When you think of online gambling in North America, it’s easy to get bogged down with the often complex rules and regulations in the United States. However, what about north of the border, in Canada?
Although Canadians are culturally fairly similar to their American neighbours, enjoying online betting and gambling, there are still differences between the two countries – play here today.
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So how does the planet’s second biggest nation regulate online betting?
Starting at the beginning
If we’re really going to start at the beginning, we should go right back to the end of the 19th century and highlight some clear dates that changed the course of the Canadian gambling laws.
- 1892 – The Criminal Code outlaws gambling under the section “offences against religion, morals, and public conveniences”
- 1970 – The Criminal Code is altered to allow for lotteries that raise funds for worthwhile causes
- 1976 – Sports lotteries are introduced
- 1985 – The Canadian government relinquishes control to the provinces, which cover computer, video devices, slot machines, and horse racing wagering over the phone.
So when the Canadian government decided to decentralise all gambling legislation by changing the Criminal Code, betting in the Great White North changed forever.
Now, the regulation of Canadian gambling markets is conducted within each province, from British Columbia in the west to Newfoundland in the east.
This means that each province establishes its own governing body which deals with gambling legislation. However, the Canadian Gaming Commission is the regulatory body that oversees the entire industry at national level.
What are the Criminal Codes?
If you’re not sure what the Criminal Codes are, they essentially deal with a wide array of illegal gambling offences within Canada. However, the following are the most common:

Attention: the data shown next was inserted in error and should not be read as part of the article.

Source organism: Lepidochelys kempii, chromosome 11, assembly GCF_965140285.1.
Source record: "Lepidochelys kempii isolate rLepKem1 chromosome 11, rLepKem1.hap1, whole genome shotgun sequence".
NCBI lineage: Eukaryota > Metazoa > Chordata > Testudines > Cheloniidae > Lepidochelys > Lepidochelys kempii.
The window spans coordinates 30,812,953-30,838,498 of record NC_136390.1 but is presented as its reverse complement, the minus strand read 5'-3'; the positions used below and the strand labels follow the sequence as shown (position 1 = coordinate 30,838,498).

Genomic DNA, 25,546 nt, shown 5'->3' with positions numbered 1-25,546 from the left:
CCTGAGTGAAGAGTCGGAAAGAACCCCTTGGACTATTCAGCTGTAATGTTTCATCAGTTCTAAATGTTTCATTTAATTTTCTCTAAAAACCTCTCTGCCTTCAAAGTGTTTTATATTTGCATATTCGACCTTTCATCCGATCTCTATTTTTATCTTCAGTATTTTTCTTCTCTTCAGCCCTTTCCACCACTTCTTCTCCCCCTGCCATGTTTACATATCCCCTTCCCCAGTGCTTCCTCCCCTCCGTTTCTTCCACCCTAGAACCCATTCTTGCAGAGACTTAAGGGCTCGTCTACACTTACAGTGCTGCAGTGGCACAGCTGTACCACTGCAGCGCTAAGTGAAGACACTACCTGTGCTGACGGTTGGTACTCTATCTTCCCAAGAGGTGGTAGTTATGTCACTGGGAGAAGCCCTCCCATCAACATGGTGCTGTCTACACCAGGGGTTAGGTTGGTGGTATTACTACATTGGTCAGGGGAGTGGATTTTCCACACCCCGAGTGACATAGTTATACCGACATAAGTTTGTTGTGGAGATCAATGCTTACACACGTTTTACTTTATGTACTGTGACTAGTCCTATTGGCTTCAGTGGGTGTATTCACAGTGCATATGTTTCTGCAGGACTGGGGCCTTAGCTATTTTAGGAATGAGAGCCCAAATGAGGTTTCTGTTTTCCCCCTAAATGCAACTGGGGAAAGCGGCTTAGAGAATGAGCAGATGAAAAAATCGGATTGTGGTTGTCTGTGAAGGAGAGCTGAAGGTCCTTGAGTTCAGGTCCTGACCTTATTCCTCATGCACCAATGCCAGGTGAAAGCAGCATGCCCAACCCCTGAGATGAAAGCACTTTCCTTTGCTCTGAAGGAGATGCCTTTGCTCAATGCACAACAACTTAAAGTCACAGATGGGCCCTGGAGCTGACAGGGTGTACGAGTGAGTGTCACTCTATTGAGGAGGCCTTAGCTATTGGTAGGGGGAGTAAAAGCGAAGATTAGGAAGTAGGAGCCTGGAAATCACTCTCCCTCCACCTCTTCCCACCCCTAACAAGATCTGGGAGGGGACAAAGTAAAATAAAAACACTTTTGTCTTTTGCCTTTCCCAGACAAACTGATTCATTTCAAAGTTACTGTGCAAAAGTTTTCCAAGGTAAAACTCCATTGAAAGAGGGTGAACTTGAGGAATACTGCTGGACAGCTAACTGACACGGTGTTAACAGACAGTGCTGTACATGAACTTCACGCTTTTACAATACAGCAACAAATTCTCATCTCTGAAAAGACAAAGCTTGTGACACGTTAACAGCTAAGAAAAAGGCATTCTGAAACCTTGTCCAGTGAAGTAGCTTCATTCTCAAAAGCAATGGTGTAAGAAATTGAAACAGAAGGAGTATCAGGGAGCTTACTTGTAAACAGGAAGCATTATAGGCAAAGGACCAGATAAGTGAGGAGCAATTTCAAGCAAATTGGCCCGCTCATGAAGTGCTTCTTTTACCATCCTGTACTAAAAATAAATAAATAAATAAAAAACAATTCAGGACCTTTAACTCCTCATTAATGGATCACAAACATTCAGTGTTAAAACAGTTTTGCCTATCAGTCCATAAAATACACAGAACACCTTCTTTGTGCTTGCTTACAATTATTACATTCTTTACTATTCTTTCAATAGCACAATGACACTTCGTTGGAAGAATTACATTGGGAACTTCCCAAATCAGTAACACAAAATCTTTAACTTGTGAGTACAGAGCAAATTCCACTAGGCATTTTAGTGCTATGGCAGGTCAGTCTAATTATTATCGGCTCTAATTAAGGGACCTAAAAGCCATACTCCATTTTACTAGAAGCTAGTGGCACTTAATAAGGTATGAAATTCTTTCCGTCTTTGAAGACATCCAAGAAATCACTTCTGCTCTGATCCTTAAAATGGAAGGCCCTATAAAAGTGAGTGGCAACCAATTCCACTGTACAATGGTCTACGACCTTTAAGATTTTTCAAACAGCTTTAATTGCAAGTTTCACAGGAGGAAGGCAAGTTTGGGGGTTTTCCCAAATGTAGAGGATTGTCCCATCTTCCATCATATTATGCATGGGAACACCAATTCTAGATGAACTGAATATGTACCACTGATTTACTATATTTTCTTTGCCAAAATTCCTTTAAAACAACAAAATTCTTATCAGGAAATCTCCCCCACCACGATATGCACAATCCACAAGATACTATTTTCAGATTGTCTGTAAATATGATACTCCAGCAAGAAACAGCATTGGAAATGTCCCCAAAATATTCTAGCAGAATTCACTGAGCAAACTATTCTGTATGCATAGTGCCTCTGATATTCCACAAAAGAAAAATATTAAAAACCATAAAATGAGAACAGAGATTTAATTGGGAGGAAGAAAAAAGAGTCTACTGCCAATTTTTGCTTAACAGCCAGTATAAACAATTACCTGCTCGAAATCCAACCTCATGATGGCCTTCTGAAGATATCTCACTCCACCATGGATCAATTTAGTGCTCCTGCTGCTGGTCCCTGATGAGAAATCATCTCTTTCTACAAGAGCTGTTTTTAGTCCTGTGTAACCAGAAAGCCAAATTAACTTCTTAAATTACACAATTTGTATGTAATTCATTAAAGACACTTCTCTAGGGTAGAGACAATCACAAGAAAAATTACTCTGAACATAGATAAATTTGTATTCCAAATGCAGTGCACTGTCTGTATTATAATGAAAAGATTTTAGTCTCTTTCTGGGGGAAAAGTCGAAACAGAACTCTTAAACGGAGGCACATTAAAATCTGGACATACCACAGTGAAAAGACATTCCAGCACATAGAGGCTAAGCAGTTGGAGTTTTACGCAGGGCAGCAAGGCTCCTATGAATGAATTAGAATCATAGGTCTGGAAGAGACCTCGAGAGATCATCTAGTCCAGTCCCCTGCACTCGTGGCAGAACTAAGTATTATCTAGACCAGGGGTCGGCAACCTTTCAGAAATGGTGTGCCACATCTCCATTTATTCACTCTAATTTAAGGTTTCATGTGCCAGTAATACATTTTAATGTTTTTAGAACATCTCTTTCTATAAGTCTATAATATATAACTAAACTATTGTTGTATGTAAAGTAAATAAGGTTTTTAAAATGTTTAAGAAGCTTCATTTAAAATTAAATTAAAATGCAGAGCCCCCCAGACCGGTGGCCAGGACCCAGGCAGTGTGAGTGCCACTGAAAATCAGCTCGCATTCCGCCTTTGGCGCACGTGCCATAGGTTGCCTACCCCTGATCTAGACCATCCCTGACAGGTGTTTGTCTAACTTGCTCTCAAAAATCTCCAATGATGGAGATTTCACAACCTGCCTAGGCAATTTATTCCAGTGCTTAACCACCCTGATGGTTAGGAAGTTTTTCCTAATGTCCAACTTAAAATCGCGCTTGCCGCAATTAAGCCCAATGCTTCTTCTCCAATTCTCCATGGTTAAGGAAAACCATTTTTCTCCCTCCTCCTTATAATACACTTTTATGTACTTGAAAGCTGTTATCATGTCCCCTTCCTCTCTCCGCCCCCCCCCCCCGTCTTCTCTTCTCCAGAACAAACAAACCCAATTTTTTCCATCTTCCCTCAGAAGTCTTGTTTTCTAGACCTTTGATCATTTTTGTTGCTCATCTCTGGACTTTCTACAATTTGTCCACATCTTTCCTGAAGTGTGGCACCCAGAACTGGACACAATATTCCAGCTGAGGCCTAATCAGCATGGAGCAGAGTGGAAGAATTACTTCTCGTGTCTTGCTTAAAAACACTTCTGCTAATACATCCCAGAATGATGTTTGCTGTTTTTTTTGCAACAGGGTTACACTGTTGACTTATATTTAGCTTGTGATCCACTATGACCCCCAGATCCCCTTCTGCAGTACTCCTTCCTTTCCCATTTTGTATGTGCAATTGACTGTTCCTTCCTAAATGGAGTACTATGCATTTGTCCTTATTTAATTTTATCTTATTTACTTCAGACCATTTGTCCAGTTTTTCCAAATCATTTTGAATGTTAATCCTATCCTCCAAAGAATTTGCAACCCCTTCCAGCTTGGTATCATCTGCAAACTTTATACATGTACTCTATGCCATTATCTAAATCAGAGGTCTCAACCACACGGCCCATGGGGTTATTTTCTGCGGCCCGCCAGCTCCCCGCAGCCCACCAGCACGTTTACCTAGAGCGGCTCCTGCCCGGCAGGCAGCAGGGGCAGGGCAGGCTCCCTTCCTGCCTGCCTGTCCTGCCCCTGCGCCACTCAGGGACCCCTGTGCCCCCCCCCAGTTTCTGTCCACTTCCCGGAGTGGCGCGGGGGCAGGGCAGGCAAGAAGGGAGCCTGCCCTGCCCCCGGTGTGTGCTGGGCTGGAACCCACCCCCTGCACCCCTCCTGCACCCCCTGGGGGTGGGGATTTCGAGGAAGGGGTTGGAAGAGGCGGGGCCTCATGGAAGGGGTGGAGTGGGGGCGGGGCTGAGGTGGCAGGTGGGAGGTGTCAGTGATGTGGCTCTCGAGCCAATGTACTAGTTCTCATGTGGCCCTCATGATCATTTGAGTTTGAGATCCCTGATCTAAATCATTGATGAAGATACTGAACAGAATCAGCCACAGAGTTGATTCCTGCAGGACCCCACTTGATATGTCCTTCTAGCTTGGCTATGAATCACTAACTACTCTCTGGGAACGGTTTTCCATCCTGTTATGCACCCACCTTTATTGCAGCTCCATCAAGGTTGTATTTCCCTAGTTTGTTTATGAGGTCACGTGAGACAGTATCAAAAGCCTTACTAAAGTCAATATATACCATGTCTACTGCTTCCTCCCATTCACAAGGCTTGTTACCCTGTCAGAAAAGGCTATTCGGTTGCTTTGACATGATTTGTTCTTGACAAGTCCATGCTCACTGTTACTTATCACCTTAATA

- Section 201 – Includes a large number of offences, but the most common involves keeping a common gaming or betting house.
- Section 202 – Deals with illegal betting, book-making, and pool-selling.
- Section 206 – Offences related to lotteries and other games of chance.
- Section 209 – Cheating at games of chance with the intent to defraud either the customer or house.
Decentralising gambling legislation
This reformed Criminal Code which happened in 1970 opened up gambling by allowing the individual provinces within Canada to regulate and licence gambling in their own regions. This led to the development of a number of land-based casinos as well as lotteries run by the provincial gaming authorities.
List of provincial gaming authorities
- Ontario – Ontario Lottery & Gaming Corporation
- Alberta – Alberta Gaming & Liquor Corporation
- British Columbia – BCLC
- Manitoba – Liquor & Gaming Commission of Manitoba
- Saskatchewan – Saskatchewan Liquor & Gaming Authority
- New Brunswick – New Brunswick Gaming Control
- Nova Scotia – Alcohol, Gaming, Fuel & Tobacco Division Service of Nova Scotia
- Quebec – Loto Quebec
- Newfoundland – Service NL
- Prince Edward Island – Prince Edward Island Lotteries Commission
It’s sometimes tough for people in the UK to comprehend that there wouldn’t be one nationwide law for the whole country. It’s strange to imagine the gambling rules in Cornwall being different from those in Cumbria.
However, this is how it operates in the United States and Canada, with more power being devolved to provincial or state level.
In short, licenced online casinos are legal in Canada, but it’s illegal to run an online casino without a licence.
Lastly, to date, no Canadian has ever been prosecuted for playing on an online gaming site, and Canadians are not at any legal risk for doing so.